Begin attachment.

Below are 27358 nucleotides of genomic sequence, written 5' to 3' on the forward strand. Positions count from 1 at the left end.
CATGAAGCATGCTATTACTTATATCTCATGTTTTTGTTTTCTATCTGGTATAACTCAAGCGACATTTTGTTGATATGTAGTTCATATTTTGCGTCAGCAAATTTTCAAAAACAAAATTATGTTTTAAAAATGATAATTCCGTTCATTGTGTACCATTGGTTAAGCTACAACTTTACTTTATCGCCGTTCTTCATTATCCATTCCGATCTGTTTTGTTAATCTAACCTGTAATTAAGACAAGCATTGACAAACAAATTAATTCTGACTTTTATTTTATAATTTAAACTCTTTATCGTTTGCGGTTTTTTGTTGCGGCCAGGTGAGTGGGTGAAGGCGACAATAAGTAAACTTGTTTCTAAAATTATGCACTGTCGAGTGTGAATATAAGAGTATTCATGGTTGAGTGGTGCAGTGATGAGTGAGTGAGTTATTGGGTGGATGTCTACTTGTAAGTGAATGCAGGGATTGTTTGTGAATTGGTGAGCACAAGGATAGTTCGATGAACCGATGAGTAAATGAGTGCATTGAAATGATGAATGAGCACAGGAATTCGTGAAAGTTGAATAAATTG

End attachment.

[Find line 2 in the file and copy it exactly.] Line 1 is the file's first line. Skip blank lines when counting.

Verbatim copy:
CATGAAGCATGCTATTACTTATATCTCATGTTTTTGTTTTCTATCTGGTATAACTCAAGCGACATTTTGTTGATATGTAGTTCATATTTTGCGTCAGCAAATTTTCAAAAACAAAATTATGTTTTAAAAATGATAATTCCGTTCATTGTGTACCATTGGTTAAGCTACAACTTTACTTTATCGCCGTTCTTCATTATCCATTCCGATCTGTTTTGTTAATCTAACCTGTAATTAAGACAAGCATTGACAAACAAATTAATTCTGACTTTTATTTTATAATTTAAACTCTTTATCGTTTGCGGTTTTTTGTTGCGGCCAGGTGAGTGGGTGAAGGCGACAATAAGTAAACTTGTTTCTAAAATTATGCACTGTCGAGTGTGAATATAAGAGTATTCATGGTTGAGTGGTGCAGTGATGAGTGAGTGAGTTATTGGGTGGATGTCTACTTGTAAGTGAATGCAGGGATTGTTTGTGAATTGGTGAGCACAAGGATAGTTCGATGAACCGATGAGTAAATGAGTGCATTGAAATGATGAATGAGCACAGGAATTCGTGAAAGTTGAATAAATTG